Secondly, it is, admittedly, settled case-law that, under the European Union judicial system, an applicant is a legal person if, at the latest by the expiry of the period prescribed for proceedings to be instituted, it has acquired legal personality in accordance with the law governing its constitution (see, by analogy, Case 50/84 Bensider and Others v Commission [1984] ECR 3991, paragraphs 7 and 8), or if it has been treated as an independent legal entity by the European Union institutions (Case T-161/94 Sinochem Heilongjiang v Council [1996] ECR II-695, paragraph 31, and Case T-170/94 Shanghai Bicycle v Council [1997] ECR II-1383, paragraph 26; see, with regard to professional staff associations, Case 175/73 Union syndicale - Amalgamated European Public Service Union and Others v Council [1974] ECR 917, paragraphs 11 to 13, and Case 18/74 General Union of Personnel of European Organisations v Commission [1974] ECR 933, paragraphs 7 to 9).

24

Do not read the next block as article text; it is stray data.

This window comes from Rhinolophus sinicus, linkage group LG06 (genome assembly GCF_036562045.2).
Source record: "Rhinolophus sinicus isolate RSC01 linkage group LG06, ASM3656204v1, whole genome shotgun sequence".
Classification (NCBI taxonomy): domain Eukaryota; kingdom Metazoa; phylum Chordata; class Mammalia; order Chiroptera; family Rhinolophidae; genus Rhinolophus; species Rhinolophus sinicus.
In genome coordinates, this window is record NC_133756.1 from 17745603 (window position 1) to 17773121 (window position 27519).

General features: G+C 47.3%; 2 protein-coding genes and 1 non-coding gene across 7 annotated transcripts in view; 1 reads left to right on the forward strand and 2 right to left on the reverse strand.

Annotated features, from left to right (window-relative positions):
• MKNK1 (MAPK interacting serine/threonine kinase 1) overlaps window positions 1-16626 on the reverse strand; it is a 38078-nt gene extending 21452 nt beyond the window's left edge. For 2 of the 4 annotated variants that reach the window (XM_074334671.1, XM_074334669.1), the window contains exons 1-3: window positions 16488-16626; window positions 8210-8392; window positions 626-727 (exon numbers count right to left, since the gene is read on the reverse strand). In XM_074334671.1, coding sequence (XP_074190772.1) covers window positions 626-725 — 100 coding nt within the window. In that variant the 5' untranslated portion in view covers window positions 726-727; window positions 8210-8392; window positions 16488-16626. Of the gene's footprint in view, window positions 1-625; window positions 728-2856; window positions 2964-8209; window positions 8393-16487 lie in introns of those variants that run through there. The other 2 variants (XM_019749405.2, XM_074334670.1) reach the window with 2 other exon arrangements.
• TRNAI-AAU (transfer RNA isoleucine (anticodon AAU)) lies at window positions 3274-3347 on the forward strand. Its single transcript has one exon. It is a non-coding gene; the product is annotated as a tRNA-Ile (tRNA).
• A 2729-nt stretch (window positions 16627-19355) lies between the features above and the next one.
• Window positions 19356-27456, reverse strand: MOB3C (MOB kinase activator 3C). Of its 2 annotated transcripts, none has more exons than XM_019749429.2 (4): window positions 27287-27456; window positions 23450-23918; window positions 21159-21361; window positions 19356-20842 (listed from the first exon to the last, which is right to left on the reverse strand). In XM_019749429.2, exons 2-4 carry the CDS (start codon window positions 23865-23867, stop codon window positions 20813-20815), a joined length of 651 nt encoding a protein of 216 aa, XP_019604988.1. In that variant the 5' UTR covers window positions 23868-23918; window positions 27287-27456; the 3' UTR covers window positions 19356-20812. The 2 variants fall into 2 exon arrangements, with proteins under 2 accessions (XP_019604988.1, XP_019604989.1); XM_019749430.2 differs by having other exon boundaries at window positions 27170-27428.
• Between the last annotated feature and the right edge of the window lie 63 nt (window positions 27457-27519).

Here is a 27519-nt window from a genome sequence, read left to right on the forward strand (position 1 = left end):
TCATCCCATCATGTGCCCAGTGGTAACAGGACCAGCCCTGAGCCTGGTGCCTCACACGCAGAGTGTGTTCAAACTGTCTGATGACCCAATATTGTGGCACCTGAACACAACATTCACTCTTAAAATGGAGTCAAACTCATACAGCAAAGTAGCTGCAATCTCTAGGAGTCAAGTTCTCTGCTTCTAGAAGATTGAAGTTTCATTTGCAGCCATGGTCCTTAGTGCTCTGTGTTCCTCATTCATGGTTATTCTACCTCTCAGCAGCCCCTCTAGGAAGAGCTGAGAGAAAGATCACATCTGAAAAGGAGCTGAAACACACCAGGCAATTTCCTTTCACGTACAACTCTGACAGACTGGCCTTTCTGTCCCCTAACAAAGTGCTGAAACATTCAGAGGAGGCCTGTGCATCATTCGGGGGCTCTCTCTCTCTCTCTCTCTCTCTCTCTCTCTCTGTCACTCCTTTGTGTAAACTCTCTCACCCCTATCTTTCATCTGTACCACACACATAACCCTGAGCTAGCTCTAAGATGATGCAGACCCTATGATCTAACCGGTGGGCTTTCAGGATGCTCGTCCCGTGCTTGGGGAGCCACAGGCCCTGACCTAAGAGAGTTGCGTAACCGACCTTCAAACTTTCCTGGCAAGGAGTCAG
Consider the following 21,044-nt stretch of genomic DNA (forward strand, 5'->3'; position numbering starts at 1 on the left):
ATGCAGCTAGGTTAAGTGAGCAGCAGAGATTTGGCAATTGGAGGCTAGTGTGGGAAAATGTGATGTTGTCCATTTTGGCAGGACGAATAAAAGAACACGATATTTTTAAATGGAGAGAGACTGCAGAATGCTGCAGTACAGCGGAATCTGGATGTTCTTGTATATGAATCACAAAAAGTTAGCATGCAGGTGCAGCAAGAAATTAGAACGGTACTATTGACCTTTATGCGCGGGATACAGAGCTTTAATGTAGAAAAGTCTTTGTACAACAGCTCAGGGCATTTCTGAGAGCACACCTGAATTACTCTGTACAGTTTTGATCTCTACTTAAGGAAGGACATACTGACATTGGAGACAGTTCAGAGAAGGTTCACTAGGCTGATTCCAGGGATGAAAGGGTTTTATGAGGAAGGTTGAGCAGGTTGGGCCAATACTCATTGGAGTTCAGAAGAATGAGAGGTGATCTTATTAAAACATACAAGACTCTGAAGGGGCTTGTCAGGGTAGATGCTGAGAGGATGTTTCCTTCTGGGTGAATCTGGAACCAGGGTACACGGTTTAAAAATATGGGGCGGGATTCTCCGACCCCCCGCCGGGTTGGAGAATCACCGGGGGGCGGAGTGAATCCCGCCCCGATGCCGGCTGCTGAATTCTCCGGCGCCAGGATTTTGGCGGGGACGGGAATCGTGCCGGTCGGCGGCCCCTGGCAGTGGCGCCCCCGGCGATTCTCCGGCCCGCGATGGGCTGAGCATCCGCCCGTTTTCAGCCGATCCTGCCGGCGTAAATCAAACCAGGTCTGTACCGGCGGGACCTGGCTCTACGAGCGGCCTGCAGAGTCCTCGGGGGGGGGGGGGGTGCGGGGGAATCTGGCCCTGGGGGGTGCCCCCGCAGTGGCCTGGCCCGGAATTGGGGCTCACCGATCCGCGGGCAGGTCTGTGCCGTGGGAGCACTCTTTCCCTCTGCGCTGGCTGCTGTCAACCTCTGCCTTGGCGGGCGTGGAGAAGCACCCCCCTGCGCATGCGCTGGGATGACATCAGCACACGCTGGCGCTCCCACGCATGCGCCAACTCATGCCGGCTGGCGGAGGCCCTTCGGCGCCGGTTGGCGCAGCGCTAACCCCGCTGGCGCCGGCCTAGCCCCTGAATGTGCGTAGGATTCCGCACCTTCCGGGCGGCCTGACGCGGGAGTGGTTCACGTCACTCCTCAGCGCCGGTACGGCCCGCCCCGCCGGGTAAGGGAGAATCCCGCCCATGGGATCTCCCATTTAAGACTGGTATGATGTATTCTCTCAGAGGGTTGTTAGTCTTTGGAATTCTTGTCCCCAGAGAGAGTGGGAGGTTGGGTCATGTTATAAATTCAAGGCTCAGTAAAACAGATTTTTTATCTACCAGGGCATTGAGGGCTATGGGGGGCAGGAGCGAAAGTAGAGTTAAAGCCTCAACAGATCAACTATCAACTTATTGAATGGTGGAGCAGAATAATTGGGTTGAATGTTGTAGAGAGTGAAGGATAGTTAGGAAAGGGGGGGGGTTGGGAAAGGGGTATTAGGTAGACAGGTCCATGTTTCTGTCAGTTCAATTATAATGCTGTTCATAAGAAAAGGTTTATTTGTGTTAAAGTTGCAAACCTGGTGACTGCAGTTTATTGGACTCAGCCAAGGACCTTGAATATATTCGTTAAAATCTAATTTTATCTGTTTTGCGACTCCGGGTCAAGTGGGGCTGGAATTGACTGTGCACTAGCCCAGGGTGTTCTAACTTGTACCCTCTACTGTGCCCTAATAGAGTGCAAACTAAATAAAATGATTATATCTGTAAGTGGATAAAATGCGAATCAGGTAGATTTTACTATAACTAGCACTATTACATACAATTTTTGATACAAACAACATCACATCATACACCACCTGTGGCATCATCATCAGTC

However, in so far as, by the arguments set out in paragraph 20 above, the applicant seeks to rely on the case-law cited in paragraph 23 above, it should be noted that, for the purpose of determining whether an applicant has been treated as an independent legal entity by an institution, the Court of Justice took into consideration in the Union syndicale – Amalgamated European Public Service Union and Others v Council and the General Union of Personnel of European Organisations v Commission judgments, cited in paragraph 23 above, three factors, namely, first, the representative character of the entity in question, second, its independence, necessary in order to act as a responsible body in legal matters, as ensured by its constitutional structure under its rules, and, third, the fact that a European Union institution recognised the entity in question as a negotiating body (Union syndicale – Amalgamated European Public Service Union and Others v Council, paragraphs 10 to 13, and General Union of Personnel of European Organisations v Commission, paragraphs 6 to 9).